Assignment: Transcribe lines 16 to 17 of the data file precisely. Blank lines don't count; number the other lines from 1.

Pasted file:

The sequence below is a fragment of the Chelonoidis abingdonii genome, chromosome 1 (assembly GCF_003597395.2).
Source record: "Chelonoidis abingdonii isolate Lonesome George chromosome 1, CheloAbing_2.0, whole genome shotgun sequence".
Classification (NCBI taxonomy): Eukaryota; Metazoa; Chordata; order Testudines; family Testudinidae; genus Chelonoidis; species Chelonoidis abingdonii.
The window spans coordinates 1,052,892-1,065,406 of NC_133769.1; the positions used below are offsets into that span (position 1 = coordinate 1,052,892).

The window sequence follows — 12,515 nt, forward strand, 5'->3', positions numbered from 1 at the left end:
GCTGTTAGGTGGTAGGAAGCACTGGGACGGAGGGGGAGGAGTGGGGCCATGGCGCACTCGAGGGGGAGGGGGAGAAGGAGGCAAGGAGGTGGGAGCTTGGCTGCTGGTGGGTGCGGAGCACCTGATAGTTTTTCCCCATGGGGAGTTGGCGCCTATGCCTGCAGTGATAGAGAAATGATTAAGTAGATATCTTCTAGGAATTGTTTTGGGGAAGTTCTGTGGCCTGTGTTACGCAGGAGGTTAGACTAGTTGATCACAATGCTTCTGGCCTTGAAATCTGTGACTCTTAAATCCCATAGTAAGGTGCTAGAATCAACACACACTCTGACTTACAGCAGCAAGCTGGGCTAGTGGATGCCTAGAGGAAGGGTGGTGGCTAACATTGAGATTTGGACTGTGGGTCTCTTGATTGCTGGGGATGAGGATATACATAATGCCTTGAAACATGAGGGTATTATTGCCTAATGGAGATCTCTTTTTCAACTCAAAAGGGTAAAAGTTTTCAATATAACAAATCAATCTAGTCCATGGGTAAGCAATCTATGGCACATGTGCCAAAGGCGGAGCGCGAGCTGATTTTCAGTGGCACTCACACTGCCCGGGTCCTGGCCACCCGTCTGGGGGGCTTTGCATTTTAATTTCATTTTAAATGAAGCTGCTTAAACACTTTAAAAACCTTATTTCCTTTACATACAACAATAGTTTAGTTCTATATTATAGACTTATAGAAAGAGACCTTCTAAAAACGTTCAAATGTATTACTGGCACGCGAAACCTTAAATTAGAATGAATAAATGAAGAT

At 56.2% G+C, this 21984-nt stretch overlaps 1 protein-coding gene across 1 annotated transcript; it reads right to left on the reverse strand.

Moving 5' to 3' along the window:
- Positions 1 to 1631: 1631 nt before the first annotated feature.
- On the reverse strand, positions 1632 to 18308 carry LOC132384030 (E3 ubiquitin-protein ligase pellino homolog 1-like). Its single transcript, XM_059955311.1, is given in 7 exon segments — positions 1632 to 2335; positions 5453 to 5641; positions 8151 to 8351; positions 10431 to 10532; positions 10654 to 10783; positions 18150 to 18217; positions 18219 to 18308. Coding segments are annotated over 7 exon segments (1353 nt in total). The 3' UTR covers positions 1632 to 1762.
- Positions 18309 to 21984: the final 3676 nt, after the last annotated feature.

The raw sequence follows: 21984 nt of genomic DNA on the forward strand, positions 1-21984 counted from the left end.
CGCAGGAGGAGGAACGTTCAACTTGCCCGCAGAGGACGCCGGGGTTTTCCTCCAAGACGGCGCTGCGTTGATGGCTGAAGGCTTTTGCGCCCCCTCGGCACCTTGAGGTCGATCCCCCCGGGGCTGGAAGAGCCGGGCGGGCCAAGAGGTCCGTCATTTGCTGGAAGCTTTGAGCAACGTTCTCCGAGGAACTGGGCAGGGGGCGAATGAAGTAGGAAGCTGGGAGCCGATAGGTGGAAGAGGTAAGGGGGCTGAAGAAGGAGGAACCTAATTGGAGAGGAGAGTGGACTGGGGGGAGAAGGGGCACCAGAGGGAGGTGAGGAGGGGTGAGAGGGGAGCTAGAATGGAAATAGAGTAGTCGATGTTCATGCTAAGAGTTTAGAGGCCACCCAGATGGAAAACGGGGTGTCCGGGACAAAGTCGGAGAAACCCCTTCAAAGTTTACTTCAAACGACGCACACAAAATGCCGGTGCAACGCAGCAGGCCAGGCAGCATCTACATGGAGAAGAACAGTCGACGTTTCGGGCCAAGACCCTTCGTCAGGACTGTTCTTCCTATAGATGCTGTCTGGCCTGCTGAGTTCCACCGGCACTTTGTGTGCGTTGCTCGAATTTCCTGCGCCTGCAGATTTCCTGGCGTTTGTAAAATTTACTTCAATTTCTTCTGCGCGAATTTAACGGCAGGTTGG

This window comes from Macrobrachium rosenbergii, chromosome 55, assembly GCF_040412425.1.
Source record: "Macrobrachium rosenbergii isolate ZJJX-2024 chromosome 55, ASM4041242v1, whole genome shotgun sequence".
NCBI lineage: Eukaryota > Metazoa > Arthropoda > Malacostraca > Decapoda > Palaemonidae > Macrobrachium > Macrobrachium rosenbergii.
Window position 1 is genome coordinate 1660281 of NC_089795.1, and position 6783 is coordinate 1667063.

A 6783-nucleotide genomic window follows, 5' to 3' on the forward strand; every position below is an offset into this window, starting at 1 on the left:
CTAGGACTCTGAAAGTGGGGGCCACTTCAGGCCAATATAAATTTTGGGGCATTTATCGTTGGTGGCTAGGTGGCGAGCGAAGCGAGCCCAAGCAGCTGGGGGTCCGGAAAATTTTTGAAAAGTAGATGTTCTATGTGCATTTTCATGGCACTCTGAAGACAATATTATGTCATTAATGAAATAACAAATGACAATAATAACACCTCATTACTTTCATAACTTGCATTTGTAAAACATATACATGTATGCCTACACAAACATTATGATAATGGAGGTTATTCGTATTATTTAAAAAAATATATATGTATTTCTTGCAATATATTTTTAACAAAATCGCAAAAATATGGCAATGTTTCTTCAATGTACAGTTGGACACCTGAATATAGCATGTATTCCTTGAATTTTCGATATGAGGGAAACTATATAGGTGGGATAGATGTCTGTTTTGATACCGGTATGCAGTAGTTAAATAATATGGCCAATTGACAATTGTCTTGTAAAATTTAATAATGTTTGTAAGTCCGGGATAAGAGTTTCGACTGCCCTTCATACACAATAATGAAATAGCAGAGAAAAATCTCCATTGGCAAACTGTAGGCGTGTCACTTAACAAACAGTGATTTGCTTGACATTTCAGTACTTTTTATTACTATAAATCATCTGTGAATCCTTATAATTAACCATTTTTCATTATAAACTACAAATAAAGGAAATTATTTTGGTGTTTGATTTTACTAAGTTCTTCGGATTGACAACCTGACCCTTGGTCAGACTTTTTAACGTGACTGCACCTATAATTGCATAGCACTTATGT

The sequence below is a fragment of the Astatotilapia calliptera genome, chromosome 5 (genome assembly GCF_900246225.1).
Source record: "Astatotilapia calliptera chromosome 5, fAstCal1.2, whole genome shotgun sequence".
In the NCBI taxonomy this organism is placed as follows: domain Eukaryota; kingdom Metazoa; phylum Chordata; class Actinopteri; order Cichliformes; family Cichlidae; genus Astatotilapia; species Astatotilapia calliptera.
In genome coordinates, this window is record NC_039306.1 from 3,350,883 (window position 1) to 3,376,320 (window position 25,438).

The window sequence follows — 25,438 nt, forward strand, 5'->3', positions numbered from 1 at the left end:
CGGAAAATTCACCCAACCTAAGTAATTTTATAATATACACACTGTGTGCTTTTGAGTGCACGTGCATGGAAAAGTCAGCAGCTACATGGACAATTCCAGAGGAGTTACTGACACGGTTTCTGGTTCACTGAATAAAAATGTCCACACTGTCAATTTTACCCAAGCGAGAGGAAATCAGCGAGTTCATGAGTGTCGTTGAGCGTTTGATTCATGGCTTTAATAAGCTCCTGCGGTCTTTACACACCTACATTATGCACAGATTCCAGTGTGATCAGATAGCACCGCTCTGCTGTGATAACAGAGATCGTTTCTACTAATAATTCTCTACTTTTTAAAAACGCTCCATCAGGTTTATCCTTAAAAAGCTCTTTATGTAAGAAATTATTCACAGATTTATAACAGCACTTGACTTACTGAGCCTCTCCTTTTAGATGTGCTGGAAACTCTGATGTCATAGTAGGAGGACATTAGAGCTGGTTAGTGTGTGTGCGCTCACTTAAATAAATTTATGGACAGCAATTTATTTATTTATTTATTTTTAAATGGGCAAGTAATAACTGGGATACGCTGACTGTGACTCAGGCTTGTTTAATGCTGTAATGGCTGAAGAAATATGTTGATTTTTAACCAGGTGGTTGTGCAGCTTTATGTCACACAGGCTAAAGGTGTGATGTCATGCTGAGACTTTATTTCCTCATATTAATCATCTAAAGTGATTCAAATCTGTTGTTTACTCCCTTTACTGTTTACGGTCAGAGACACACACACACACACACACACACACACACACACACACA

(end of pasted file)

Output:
NCBI lineage: Eukaryota > Metazoa > Arthropoda > Malacostraca > Decapoda > Palaemonidae > Macrobrachium > Macrobrachium rosenbergii.
Window position 1 is genome coordinate 1660281 of NC_089795.1, and position 6783 is coordinate 1667063.